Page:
Laurent Gounelle: The day I learned to live

- through Henry Oudin

Published on

How would you react if someone told you that you were going to die soon? We all know we're going to die, it's true, but, admit it, we're sure it will happen… a long time from now, as the children say. We may know it intellectually, but what is it really? Would the realization of the imminence of our death be able to influence, if not modify, our way of behaving every day? Or would we indulge in anger? Depression? Depression maybe?

A first level of reading Laurent Gounelle's novel invites us to introspect: does the life I currently lead really have a meaning? Am I sufficiently present, available, for my family, my friends? Is this quest for “always more” really worth the effort I devote to it? In other words, do I lead my life in “mindfulness” or always chasing after the lark mirror? It sounds like the monk Matthieu Ricard when he says: “Let our mind relax in the peace of Mindfulness, free from hope and fear, and enjoy the freshness of the present moment”.

A second level of reading implicitly raises another essential question in Buddhism. The Buddha's Teachings have told us for 2500 years that it is enough to observe our condition of life today to get an idea of ​​what we have been able to accomplish in our past lives and, more importantly, that these are the actions of this life that shape our condition in future lives.

In both cases, the reflection on death is crucial for those who want to devote themselves to an authentic Buddhist practice, and proves to be the point of entry into this tradition, for a large number of people. The ephemeral aspect of our life is significant for anyone who seriously considers the question. As the formidable aunt of the hero of this novel reveals to us: the awareness of death – which we do our best to hide – allows us to free ourselves from our illusions. The author, far from proposing a deadly questioning, encourages us on the contrary to put our life back in order to refocus on what could constitute the fundamentals.

“The world is the result of our individual acts. Changing yourself is the only path to a better world. A better world where life is good. » Laurent Gounelle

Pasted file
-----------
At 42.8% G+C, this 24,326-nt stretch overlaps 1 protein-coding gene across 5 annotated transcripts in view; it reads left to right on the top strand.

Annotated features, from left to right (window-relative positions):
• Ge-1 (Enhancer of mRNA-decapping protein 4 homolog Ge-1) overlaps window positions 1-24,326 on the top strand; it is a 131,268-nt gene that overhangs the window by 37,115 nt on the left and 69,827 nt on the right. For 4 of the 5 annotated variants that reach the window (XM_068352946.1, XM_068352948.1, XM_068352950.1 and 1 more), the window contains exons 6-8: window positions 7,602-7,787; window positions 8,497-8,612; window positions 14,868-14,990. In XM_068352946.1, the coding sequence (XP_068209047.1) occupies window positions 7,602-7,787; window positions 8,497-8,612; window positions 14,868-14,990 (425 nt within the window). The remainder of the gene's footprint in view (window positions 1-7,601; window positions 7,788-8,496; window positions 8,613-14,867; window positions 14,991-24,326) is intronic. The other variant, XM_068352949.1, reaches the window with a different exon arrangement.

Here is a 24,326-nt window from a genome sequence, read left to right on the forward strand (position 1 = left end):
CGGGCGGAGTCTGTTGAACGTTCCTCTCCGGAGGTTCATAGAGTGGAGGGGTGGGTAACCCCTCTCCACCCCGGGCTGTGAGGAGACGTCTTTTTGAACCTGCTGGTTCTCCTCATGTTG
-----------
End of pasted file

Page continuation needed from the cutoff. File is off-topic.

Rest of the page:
All things considered, this novel could be compared to the resounding the alchemist by Paulo Coehlo. The success of the book lies first and foremost in the fact that everyone can identify with Jonathan, the main character of the story: quadra tossed about by the vagaries of life, separated from the mother of his child whom he only sees every other week, killing himself at work for meager results, feeling deep within himself a growing dissatisfaction with this world in which the material takes precedence over the human, where men have the sole ambition of to impress others, to become the best in constant one-upmanship and fierce competition. It is also so by its deeper message, this invitation to do everything possible to make our human life a moment of plenitude, where the fact of being in agreement with oneself allows us to be in agreement with others as well. .

Laurent Gounelle writes: “The world is the result of our individual acts. Changing yourself is the only path to a better world. A better world where life is good”. The Dalai Lama, Nobel Peace Prize winner, is saying the same thing when he proclaims: "It is our daily behavior that builds our happiness and induces a feeling of satisfaction or frustration"

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Henry Oudin

Henry Oudin is a Buddhist scholar, spiritual adventurer and journalist. He is a passionate seeker of the depths of Buddhist wisdom, and travels regularly to learn more about Buddhism and spiritual cultures. By sharing his knowledge and life experiences on Buddhist News, Henry hopes to inspire others to embrace more spiritual and mindful ways of living.

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